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DAVID ROSMAN: Decisions on same-sex marriage follow changes in American attitudes

Monday, July 1, 2013 | 5:16 p.m. CDT

COLUMBIA — Many of us have been spending time this Fourth of July week discussing marriage equality and the arguments pro and con.

I have heard many faith-based arguments, but our laws are secular-based, and secular-based arguments against marriage equality are few. Rep. Vicky Hartzler provided one such argument during her interview on PBS’ "NewsHour."

“And, like I said, there's a vast majority of Americans who support marriage between one man and one woman because they know it's a special institution that sets up the best place to raise children in this society, and that's why government is in the marriage business.”

There are two parts to Hartzler’s statement and the first should not be misread.

Polls show increasing favor

Do the “majority of Americans” oppose marriage equality believing that the definition of marriage should remain as one man and one woman? It is important to note that this not the thinking of the majority of Americans in 2013.

Poll after poll shows an ever-increasing acceptance of marriage equality in the United States and worldwide. A June 2013 USC Dornsife/Los Angeles Times poll showed that 58 percent of Californians supported same-sex marriage as compared to the 52 percent who voted for Proposition 8 in 2008.

It also tells us that 78 percent of Californians between 18 and 29 favor marriage equality today, also in keeping with the national trends.

National polling shows a similar inclination. An Washington Post-ABC NEWS poll and CBS News/New York Times poll independently found that the majority of Americans support gay marriage. Before you argue that these are all “liberal” polls, a Fox News’s poll, while showing a virtual tie between the factions, also shows a movement to marriage equality acceptance since 2008.

Attitudes change in Missouri, too

The movement is gaining even in our own crimson state of Missouri. A Public Policy poll taken in 2011 showed 59 percent of Show-Me voters opposed same-sex marriage; less than one year later that number had dropped to 52 percent. At that same time, only 32 percent were opposed to giving any type of same-sex legal rights. That is a significant change in our state’s moral compass.

As American attitudes change, so does the stance of a number of religious institutions, many now performing same-sex unions and marriages where permitted by statute. These are in line with changing attitudes about marriage that have been tracked since Loving v. Virginia (1967) invalidated laws prohibiting interracial marriage.

The second half of Hartzler’s statement is harder to justify. It is a repeated argument that appears to have no or little basis in fact.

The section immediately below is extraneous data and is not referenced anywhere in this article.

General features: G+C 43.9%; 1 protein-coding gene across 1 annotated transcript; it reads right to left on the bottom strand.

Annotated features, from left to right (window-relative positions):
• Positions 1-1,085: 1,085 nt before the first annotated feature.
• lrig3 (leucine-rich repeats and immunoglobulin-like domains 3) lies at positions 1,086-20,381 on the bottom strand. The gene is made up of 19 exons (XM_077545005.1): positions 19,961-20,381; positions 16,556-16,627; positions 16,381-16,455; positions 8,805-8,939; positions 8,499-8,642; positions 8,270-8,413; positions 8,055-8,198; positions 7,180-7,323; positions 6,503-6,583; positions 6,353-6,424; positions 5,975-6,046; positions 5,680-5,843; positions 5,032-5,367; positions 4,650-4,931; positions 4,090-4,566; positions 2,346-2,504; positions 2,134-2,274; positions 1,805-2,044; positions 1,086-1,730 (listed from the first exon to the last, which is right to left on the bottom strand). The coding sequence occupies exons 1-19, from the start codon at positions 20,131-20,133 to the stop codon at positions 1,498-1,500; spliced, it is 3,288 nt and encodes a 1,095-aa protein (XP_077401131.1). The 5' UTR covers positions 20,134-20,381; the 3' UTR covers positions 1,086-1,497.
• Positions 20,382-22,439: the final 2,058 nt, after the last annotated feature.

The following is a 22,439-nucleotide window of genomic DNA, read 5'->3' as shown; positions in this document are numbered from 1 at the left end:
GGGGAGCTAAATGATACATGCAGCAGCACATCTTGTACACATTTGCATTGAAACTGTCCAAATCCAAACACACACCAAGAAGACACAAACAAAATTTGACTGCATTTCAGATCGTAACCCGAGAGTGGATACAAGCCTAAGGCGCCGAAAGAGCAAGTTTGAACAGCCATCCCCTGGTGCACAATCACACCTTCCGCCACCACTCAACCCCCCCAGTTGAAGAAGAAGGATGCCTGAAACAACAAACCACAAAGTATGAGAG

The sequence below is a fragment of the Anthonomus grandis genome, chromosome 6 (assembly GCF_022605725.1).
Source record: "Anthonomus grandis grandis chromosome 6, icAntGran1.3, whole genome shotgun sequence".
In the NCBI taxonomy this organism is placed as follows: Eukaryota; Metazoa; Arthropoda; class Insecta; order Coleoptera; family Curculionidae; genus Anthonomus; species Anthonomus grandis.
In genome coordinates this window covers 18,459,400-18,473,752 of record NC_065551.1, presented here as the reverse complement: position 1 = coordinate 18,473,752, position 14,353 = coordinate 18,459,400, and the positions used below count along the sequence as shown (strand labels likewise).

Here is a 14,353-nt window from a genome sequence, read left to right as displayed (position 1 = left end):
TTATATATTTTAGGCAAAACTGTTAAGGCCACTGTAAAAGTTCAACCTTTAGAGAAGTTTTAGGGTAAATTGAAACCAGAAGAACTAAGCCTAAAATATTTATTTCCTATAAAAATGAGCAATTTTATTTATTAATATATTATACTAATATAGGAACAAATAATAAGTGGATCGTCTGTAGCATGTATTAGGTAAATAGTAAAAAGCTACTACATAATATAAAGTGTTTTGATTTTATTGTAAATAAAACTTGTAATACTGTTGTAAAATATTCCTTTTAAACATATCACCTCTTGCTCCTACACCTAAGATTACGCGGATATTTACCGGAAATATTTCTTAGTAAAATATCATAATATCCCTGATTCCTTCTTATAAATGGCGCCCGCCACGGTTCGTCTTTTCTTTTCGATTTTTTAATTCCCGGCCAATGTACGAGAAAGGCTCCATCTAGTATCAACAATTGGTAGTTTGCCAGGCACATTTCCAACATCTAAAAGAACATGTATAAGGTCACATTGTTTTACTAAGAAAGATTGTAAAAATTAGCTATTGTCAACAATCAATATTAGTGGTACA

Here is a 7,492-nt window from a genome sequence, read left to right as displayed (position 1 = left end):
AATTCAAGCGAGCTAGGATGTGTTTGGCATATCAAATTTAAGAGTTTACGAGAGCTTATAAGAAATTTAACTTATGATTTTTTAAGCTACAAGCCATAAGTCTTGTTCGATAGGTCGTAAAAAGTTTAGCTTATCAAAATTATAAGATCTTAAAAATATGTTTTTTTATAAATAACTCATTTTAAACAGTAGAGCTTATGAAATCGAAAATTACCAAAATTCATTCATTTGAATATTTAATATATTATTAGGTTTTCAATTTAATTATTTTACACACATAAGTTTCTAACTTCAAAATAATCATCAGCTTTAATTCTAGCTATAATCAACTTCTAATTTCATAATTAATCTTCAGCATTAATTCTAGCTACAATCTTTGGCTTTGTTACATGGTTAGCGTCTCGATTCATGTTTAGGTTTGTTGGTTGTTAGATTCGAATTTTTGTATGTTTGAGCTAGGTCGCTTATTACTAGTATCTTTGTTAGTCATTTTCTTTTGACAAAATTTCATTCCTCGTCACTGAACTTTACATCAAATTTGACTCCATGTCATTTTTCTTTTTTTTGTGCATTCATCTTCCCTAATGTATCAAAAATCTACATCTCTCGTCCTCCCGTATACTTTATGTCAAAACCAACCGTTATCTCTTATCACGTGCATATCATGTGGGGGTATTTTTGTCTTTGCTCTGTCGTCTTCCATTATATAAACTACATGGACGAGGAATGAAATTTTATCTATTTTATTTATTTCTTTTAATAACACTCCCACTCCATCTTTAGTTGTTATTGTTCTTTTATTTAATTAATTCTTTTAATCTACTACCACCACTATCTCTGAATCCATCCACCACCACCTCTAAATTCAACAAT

Forbes’ Richard Epstein observed, “By what warrant does the state regulate marriage? Not to protect children, who need as much protection against single parents as against married couples. For that end, use laws prohibiting abuse or neglect that are tied to child custody, not marriage.”

State law remains confusing

Missouri’s statutes concerning marriage (RSMo §451.010, et al) contain confusing language as whether marriages are licensed or certified, for both terms are used and there is a big difference in their meanings.

A license is more restrictive than a certificate, for the former declares legality to act or do something otherwise illegal or forbidden.

If same-sex marriage is “forbidden” (§451.022), then for what reason? Where is the harm to the state or the citizens? Where is the harm to others who are married in the eyes of the state? Of their church?

A certificate is a statement of qualification to act. If such certifications of marriage are meant to protect the children, we have failed as a society.

The larger problem here is members of Congress who oppose marriage equality are also in opposition to the process of law as provided by Article III of the Constitution of the United States.

These same men and women who have sworn to protect the Constitution wish its demise because the court ruled not based on their political ideology or religious dogma, but on secular law.

Decisions follow attitudes

The Supreme Court has recognized the Constitution as a living document, and as the morality of the nation changed so has the interpretation of our supreme laws.

Laws concerning slavery, interracial marriage, the rights of minorities and women to vote and others had no secular compelling reason to exist. As our nation’s dispositions changed, so did the decisions of our courts.

Without a compelling secular reason to deny the right of homosexual couples to marry, laws preventing marriage equality must continue to change.

For is not “equal under the law” the basis of our Fourth of July celebration?

David Rosman is an editor, writer, professional speaker and college instructor in communications, ethics, business and politics. 


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